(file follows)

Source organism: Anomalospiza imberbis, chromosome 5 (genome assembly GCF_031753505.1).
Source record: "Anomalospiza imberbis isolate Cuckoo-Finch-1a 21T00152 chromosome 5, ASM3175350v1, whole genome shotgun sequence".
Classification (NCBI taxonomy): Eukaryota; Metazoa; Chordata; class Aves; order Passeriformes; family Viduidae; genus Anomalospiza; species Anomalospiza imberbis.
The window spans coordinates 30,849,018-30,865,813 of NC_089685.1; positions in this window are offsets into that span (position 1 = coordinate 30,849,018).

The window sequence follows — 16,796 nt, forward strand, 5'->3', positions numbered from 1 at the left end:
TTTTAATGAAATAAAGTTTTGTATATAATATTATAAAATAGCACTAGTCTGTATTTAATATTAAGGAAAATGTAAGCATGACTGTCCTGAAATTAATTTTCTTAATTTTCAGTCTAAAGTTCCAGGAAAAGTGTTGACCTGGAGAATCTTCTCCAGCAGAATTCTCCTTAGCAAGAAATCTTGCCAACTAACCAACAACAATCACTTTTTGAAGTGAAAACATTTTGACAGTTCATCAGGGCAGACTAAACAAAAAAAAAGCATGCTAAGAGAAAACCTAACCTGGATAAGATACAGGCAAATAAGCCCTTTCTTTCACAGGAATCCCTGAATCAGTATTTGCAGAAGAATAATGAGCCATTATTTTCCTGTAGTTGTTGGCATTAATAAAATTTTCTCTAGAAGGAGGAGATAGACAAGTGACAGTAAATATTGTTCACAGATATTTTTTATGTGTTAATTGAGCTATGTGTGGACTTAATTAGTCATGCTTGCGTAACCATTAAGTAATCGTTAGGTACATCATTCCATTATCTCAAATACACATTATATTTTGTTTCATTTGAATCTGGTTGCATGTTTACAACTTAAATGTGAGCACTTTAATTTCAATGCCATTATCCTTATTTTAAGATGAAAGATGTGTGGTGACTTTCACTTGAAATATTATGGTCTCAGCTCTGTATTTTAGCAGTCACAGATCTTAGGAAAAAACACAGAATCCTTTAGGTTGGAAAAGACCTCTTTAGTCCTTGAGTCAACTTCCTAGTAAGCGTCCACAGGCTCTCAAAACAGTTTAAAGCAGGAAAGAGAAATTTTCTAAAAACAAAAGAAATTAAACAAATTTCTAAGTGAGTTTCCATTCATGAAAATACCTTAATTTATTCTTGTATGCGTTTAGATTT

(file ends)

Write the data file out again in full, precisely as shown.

Source organism: Anomalospiza imberbis, chromosome 5 (genome assembly GCF_031753505.1).
Source record: "Anomalospiza imberbis isolate Cuckoo-Finch-1a 21T00152 chromosome 5, ASM3175350v1, whole genome shotgun sequence".
Classification (NCBI taxonomy): Eukaryota; Metazoa; Chordata; class Aves; order Passeriformes; family Viduidae; genus Anomalospiza; species Anomalospiza imberbis.
The window spans coordinates 30,849,018-30,865,813 of NC_089685.1; positions in this window are offsets into that span (position 1 = coordinate 30,849,018).

The window sequence follows — 16,796 nt, forward strand, 5'->3', positions numbered from 1 at the left end:
TTTTAATGAAATAAAGTTTTGTATATAATATTATAAAATAGCACTAGTCTGTATTTAATATTAAGGAAAATGTAAGCATGACTGTCCTGAAATTAATTTTCTTAATTTTCAGTCTAAAGTTCCAGGAAAAGTGTTGACCTGGAGAATCTTCTCCAGCAGAATTCTCCTTAGCAAGAAATCTTGCCAACTAACCAACAACAATCACTTTTTGAAGTGAAAACATTTTGACAGTTCATCAGGGCAGACTAAACAAAAAAAAAGCATGCTAAGAGAAAACCTAACCTGGATAAGATACAGGCAAATAAGCCCTTTCTTTCACAGGAATCCCTGAATCAGTATTTGCAGAAGAATAATGAGCCATTATTTTCCTGTAGTTGTTGGCATTAATAAAATTTTCTCTAGAAGGAGGAGATAGACAAGTGACAGTAAATATTGTTCACAGATATTTTTTATGTGTTAATTGAGCTATGTGTGGACTTAATTAGTCATGCTTGCGTAACCATTAAGTAATCGTTAGGTACATCATTCCATTATCTCAAATACACATTATATTTTGTTTCATTTGAATCTGGTTGCATGTTTACAACTTAAATGTGAGCACTTTAATTTCAATGCCATTATCCTTATTTTAAGATGAAAGATGTGTGGTGACTTTCACTTGAAATATTATGGTCTCAGCTCTGTATTTTAGCAGTCACAGATCTTAGGAAAAAACACAGAATCCTTTAGGTTGGAAAAGACCTCTTTAGTCCTTGAGTCAACTTCCTAGTAAGCGTCCACAGGCTCTCAAAACAGTTTAAAGCAGGAAAGAGAAATTTTCTAAAAACAAAAGAAATTAAACAAATTTCTAAGTGAGTTTCCATTCATGAAAATACCTTAATTTATTCTTGTATGCGTTTAGATTT